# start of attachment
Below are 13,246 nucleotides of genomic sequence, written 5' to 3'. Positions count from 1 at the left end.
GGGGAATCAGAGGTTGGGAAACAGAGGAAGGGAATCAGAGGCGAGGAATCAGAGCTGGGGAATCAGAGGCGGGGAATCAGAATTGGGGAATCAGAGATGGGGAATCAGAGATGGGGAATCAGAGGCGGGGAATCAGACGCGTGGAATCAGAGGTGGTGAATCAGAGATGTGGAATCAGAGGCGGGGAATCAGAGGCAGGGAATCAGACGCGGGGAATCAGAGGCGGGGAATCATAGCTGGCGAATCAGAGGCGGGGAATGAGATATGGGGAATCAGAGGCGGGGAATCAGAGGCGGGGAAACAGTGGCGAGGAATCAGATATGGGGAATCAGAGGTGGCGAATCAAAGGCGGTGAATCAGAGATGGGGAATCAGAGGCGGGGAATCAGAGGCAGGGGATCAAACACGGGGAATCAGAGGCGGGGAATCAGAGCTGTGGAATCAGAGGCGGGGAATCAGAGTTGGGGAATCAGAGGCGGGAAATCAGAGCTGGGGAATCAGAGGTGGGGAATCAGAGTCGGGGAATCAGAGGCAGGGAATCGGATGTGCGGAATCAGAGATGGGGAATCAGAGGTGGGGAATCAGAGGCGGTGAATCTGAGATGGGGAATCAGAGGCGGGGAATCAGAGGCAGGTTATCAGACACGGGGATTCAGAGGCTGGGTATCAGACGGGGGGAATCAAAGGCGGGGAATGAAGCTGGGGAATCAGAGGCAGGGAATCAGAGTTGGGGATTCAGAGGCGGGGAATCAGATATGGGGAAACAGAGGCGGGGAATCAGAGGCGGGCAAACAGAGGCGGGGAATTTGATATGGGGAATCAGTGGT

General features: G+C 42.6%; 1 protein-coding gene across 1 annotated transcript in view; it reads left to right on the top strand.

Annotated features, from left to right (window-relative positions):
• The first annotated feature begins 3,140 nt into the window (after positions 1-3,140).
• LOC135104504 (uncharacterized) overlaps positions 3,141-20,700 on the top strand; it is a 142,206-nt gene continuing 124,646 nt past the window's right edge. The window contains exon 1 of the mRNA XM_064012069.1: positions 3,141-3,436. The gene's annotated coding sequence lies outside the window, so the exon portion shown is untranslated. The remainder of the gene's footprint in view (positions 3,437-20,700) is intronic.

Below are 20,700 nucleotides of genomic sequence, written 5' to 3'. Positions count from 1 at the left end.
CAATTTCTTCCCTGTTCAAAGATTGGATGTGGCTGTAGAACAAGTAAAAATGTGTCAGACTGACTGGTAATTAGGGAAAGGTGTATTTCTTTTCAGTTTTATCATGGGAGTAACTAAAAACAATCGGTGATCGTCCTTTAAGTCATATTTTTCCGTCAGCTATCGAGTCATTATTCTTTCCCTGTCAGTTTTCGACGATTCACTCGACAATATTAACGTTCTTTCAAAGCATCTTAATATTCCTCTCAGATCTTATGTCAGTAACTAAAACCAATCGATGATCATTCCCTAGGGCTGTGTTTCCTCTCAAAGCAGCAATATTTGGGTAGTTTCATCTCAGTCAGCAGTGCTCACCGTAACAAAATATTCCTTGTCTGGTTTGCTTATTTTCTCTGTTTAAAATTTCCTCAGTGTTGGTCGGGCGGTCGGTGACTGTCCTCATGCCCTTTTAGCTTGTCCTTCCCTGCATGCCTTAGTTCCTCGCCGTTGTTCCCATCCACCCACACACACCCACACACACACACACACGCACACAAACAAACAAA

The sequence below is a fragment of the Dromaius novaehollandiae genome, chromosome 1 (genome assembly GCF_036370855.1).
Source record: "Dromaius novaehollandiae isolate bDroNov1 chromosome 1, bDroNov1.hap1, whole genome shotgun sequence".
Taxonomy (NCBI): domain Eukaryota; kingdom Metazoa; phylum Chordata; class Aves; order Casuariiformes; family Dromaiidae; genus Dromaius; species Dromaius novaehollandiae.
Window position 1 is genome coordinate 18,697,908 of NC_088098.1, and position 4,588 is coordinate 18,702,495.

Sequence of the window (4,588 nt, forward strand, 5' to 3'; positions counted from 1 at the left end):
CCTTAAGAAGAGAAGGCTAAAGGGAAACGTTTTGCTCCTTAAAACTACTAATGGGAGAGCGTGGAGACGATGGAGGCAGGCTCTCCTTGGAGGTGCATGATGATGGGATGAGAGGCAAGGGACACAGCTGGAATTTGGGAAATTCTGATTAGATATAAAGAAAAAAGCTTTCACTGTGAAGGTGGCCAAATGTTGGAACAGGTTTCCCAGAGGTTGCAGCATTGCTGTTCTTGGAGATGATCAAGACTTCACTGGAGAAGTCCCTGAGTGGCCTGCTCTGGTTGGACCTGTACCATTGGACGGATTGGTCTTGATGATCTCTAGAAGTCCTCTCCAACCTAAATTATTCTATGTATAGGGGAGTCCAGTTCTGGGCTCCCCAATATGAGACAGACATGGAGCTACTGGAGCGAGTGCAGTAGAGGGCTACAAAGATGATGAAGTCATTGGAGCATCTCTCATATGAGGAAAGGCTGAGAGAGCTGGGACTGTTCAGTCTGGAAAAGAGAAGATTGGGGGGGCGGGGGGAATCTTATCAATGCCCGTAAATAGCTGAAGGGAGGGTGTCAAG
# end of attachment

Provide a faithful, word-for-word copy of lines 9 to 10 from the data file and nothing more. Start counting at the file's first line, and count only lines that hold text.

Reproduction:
The sequence below is a fragment of the Dromaius novaehollandiae genome, chromosome 1 (genome assembly GCF_036370855.1).
Source record: "Dromaius novaehollandiae isolate bDroNov1 chromosome 1, bDroNov1.hap1, whole genome shotgun sequence".